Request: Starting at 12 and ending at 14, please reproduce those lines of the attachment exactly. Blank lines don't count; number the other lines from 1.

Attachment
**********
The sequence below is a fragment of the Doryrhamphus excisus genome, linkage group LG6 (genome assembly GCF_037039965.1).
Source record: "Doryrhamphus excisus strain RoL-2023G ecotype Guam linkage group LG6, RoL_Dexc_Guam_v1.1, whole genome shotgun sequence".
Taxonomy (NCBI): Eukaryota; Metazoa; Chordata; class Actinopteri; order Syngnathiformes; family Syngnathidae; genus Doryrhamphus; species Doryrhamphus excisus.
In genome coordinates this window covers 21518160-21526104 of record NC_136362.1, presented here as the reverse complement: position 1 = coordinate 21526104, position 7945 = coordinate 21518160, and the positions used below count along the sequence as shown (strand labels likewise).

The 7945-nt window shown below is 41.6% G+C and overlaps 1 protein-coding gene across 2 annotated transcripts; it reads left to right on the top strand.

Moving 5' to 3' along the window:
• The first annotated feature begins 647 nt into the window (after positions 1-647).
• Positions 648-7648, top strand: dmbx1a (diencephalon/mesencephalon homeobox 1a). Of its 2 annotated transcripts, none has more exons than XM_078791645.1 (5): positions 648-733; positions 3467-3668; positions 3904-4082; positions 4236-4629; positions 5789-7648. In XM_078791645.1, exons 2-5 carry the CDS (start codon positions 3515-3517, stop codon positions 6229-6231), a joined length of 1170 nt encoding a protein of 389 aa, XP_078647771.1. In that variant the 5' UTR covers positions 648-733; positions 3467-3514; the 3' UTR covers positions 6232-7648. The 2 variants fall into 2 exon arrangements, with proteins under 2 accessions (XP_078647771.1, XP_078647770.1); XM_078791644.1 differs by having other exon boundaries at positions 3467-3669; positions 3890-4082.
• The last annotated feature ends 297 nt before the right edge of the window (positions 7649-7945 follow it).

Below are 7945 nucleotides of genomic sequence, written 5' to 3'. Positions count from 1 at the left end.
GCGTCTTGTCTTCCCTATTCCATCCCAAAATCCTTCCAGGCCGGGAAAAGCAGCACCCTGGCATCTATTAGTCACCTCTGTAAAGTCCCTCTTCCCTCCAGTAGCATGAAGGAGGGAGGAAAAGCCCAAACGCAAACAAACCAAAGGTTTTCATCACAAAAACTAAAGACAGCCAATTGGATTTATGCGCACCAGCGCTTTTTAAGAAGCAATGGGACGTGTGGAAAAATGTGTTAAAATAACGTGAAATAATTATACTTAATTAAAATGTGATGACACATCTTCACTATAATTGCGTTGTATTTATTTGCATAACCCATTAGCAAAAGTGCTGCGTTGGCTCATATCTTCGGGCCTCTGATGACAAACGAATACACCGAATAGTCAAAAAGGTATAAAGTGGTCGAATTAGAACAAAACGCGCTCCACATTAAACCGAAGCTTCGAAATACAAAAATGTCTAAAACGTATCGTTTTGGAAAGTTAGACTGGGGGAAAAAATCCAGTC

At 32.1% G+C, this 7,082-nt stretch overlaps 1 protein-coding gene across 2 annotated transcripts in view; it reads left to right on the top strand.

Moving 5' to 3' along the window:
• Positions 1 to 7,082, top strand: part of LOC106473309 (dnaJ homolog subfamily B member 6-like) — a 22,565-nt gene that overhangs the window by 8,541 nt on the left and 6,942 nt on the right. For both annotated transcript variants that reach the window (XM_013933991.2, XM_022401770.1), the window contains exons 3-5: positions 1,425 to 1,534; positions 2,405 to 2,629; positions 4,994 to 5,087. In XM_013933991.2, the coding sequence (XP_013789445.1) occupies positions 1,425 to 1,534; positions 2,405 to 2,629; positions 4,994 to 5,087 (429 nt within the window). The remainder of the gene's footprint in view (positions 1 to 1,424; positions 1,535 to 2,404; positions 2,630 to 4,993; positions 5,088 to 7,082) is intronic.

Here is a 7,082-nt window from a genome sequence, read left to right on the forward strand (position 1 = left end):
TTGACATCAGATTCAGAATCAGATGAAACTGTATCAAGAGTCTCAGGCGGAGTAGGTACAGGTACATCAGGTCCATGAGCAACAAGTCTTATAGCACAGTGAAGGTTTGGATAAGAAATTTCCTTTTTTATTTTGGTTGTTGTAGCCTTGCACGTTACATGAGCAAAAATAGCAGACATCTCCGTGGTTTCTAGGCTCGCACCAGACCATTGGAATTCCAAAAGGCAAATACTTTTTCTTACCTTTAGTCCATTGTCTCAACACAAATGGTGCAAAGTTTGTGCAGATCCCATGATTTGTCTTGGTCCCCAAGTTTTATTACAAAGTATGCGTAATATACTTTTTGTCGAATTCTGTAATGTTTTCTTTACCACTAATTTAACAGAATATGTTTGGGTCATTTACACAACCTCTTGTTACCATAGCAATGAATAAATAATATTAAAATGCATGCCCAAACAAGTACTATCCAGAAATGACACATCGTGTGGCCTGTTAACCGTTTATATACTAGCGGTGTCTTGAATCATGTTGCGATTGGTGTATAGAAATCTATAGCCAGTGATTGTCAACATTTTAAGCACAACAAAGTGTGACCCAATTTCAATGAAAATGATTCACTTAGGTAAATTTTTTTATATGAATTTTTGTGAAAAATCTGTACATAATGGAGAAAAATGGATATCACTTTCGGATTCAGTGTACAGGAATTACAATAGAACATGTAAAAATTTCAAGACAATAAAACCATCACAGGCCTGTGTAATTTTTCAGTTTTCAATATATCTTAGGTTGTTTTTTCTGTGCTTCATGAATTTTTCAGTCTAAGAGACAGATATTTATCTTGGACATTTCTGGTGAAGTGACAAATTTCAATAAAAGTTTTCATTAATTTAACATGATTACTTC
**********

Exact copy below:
At 32.1% G+C, this 7,082-nt stretch overlaps 1 protein-coding gene across 2 annotated transcripts in view; it reads left to right on the top strand.

Moving 5' to 3' along the window:
• Positions 1 to 7,082, top strand: part of LOC106473309 (dnaJ homolog subfamily B member 6-like) — a 22,565-nt gene that overhangs the window by 8,541 nt on the left and 6,942 nt on the right. For both annotated transcript variants that reach the window (XM_013933991.2, XM_022401770.1), the window contains exons 3-5: positions 1,425 to 1,534; positions 2,405 to 2,629; positions 4,994 to 5,087. In XM_013933991.2, the coding sequence (XP_013789445.1) occupies positions 1,425 to 1,534; positions 2,405 to 2,629; positions 4,994 to 5,087 (429 nt within the window). The remainder of the gene's footprint in view (positions 1 to 1,424; positions 1,535 to 2,404; positions 2,630 to 4,993; positions 5,088 to 7,082) is intronic.